There is only one question to ask: “What is it?” Don’t ask what it means or what it’s about; who am I to tell you that? But I will tell you what something is which includes what it does. To ascribe meaning by sticky note, as if meaning is some tacked-on externality solely at the artist’s discretion is laughable. Granted, context of histories is important but to what extent of inclusion? Inducing the necessary curiosity to explore contextual histories requires effort and intention but is the rarified niche of ivory-towered art history majors really enough or is that also laughable? And do we eschew common denomination so blatant as to be mere Social Realist propaganda? Interest is generated by being interesting, period. What is more boring than some career artist laboring away in a studio all day, going to openings at night, laughing, schmoozing, opportunistically ferreting information to “achieve” that big break….writing proposals, sitting on committees, jockeying for tenure, etc, etc, ad fuckin nauseum? This to the point where artists and arts professionals are indistinguishable! It’s pathetic. But there are always eyes out there viewing from a vantage point these Covered Wagons of Mediocrity encircling, viewing them with a pitiless intensity. It’s the wild. The wild is exciting. The wild captures the imagination, is always there, waiting, watching. It survives.

While I find the art proposal process quite amusing–a process whereby dilettantes generate ideas and then execute those ideas as if this is art rather than some species of conceptual illustration (then, of course, they’ll tell you what it means!)–I’ve known for decades that my greatest work will be merely an idea executed. Even so, it will be one of the greatest works of art ever made–the last great work of art ever made–because of what it is and what it does. This work will obliterate all existence, being not just a viewport into the abyss but the generation of the abyss itself. And I think it’s time to make this work, to extinguish the universe. I will extinguish the universe. This is a threat and a warning but don’t worry, you won’t feel a thing.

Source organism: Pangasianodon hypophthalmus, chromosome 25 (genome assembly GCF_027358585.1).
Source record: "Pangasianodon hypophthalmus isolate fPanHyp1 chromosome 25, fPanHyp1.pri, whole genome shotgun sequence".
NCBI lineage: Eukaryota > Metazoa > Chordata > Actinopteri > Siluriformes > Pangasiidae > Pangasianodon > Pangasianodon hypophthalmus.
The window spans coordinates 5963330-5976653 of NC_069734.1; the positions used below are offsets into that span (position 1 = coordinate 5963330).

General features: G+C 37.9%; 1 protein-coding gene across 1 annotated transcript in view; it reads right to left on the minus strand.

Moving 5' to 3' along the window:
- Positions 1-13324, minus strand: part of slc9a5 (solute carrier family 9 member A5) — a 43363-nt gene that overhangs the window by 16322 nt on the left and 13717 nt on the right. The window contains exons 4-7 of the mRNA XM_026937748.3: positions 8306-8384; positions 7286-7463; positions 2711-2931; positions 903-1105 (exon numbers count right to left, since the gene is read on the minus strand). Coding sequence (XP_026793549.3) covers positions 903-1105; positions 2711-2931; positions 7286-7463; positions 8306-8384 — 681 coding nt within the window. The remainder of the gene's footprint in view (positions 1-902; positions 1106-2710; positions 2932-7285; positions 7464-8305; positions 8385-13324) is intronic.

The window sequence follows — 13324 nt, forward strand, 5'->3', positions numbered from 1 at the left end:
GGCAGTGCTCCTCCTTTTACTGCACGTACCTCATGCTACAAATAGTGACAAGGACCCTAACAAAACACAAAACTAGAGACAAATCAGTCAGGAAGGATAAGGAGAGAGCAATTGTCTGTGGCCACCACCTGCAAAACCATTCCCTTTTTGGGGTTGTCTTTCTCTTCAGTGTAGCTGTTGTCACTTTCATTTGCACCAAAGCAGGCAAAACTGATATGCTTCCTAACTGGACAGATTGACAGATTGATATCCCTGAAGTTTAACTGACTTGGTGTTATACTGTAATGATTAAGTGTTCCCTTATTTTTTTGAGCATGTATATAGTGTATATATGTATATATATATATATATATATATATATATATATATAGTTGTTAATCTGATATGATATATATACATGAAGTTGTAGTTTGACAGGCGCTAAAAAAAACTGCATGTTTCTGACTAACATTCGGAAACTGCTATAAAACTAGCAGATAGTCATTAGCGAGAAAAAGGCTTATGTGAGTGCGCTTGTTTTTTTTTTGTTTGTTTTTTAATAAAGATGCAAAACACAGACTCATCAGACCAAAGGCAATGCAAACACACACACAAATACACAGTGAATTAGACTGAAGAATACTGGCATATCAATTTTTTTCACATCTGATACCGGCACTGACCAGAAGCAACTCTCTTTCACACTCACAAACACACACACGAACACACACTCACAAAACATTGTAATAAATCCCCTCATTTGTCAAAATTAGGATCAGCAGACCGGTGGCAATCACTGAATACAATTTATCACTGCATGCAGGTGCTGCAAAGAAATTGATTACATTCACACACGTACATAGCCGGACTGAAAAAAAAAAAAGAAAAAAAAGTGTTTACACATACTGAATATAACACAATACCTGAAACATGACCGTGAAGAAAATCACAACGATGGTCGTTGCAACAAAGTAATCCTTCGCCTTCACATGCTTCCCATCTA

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refusalon 25

                                                refusalon /25

Justin Hoover
Justin Hoover

   “The great artists of tomorrow will go underground”

                                                                                             – Marcel Duchamp, 1961

25 years ago, the first refusalon show, One Night Stand, began a long series of one-night-only exhibitions on Natoma Street.
This limited showing created an I-was-there, an exclusivity. A “in crowd” prestige that generated buzz.

Charles Linder Chris Isner Ella Tideman.
Justin Charles Hoover    Jack Leamy     Yoram Wollberger    Camilla West

check show at facebook

one night event

June 12th 5 PM till 8 PM
At our under ground space
ask for location [email protected]

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Justin Hoover


…Stephen Hawking
spacial transportation and preview, for art fairs visitors
(my scooter) ( my private Tuk Tuk) (helmet at hand)

Yoram Wolberger,  Justin hoover, Jack Leamy,

Sabina Ott, Yin-Ju Chen, Jennifer Locke, and surprise revisit – Toland Grinnell

by appointment